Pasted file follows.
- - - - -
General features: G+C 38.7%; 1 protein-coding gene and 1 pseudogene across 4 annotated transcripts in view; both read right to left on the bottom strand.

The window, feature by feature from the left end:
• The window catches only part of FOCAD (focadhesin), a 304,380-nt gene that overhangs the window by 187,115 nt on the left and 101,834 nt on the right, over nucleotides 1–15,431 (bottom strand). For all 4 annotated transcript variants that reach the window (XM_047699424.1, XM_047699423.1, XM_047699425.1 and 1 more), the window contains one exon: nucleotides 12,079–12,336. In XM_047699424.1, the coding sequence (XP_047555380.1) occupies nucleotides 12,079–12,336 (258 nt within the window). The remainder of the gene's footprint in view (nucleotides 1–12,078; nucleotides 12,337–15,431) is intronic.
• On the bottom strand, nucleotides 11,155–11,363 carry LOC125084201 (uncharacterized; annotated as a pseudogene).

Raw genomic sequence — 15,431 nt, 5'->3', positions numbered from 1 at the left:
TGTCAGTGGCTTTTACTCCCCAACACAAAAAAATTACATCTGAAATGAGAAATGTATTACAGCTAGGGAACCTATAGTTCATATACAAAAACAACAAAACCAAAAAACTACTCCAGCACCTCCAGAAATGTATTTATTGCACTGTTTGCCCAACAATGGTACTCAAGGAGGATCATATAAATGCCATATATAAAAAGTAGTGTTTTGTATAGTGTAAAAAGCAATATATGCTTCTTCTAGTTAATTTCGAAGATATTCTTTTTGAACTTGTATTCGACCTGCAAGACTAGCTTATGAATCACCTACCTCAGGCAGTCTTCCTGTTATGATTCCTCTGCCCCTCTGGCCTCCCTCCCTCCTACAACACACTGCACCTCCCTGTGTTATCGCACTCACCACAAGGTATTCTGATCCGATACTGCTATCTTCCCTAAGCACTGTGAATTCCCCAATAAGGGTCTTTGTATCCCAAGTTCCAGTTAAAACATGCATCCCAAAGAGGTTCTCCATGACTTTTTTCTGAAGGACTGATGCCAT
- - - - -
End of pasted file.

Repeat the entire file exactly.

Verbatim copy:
General features: G+C 38.7%; 1 protein-coding gene and 1 pseudogene across 4 annotated transcripts in view; both read right to left on the bottom strand.

The window, feature by feature from the left end:
• The window catches only part of FOCAD (focadhesin), a 304,380-nt gene that overhangs the window by 187,115 nt on the left and 101,834 nt on the right, over nucleotides 1–15,431 (bottom strand). For all 4 annotated transcript variants that reach the window (XM_047699424.1, XM_047699423.1, XM_047699425.1 and 1 more), the window contains one exon: nucleotides 12,079–12,336. In XM_047699424.1, the coding sequence (XP_047555380.1) occupies nucleotides 12,079–12,336 (258 nt within the window). The remainder of the gene's footprint in view (nucleotides 1–12,078; nucleotides 12,337–15,431) is intronic.
• On the bottom strand, nucleotides 11,155–11,363 carry LOC125084201 (uncharacterized; annotated as a pseudogene).

Raw genomic sequence — 15,431 nt, 5'->3', positions numbered from 1 at the left:
TGTCAGTGGCTTTTACTCCCCAACACAAAAAAATTACATCTGAAATGAGAAATGTATTACAGCTAGGGAACCTATAGTTCATATACAAAAACAACAAAACCAAAAAACTACTCCAGCACCTCCAGAAATGTATTTATTGCACTGTTTGCCCAACAATGGTACTCAAGGAGGATCATATAAATGCCATATATAAAAAGTAGTGTTTTGTATAGTGTAAAAAGCAATATATGCTTCTTCTAGTTAATTTCGAAGATATTCTTTTTGAACTTGTATTCGACCTGCAAGACTAGCTTATGAATCACCTACCTCAGGCAGTCTTCCTGTTATGATTCCTCTGCCCCTCTGGCCTCCCTCCCTCCTACAACACACTGCACCTCCCTGTGTTATCGCACTCACCACAAGGTATTCTGATCCGATACTGCTATCTTCCCTAAGCACTGTGAATTCCCCAATAAGGGTCTTTGTATCCCAAGTTCCAGTTAAAACATGCATCCCAAAGAGGTTCTCCATGACTTTTTTCTGAAGGACTGATGCCAT